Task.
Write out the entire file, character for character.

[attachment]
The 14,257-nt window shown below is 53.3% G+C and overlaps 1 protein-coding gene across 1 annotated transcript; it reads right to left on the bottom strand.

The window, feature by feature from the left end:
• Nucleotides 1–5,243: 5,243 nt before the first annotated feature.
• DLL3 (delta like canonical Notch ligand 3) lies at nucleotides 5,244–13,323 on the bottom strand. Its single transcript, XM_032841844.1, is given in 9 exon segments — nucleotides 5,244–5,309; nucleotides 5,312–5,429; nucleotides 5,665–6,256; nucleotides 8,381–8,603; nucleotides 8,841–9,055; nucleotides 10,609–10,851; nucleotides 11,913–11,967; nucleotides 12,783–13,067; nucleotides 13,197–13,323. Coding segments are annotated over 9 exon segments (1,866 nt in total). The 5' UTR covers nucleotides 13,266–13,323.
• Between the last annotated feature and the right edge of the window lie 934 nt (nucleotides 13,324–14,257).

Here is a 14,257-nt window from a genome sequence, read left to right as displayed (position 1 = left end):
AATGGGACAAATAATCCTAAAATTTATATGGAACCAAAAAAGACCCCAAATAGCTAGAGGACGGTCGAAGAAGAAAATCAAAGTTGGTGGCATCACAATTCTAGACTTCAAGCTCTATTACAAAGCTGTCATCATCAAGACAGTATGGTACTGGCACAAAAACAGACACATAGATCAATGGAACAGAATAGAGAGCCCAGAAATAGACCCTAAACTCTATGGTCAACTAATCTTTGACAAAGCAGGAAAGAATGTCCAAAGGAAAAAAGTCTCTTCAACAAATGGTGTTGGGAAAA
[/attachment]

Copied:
The 14,257-nt window shown below is 53.3% G+C and overlaps 1 protein-coding gene across 1 annotated transcript; it reads right to left on the bottom strand.

The window, feature by feature from the left end:
• Nucleotides 1–5,243: 5,243 nt before the first annotated feature.
• DLL3 (delta like canonical Notch ligand 3) lies at nucleotides 5,244–13,323 on the bottom strand. Its single transcript, XM_032841844.1, is given in 9 exon segments — nucleotides 5,244–5,309; nucleotides 5,312–5,429; nucleotides 5,665–6,256; nucleotides 8,381–8,603; nucleotides 8,841–9,055; nucleotides 10,609–10,851; nucleotides 11,913–11,967; nucleotides 12,783–13,067; nucleotides 13,197–13,323. Coding segments are annotated over 9 exon segments (1,866 nt in total). The 5' UTR covers nucleotides 13,266–13,323.
• Between the last annotated feature and the right edge of the window lie 934 nt (nucleotides 13,324–14,257).

Here is a 14,257-nt window from a genome sequence, read left to right as displayed (position 1 = left end):
AATGGGACAAATAATCCTAAAATTTATATGGAACCAAAAAAGACCCCAAATAGCTAGAGGACGGTCGAAGAAGAAAATCAAAGTTGGTGGCATCACAATTCTAGACTTCAAGCTCTATTACAAAGCTGTCATCATCAAGACAGTATGGTACTGGCACAAAAACAGACACATAGATCAATGGAACAGAATAGAGAGCCCAGAAATAGACCCTAAACTCTATGGTCAACTAATCTTTGACAAAGCAGGAAAGAATGTCCAAAGGAAAAAAGTCTCTTCAACAAATGGTGTTGGGAAAA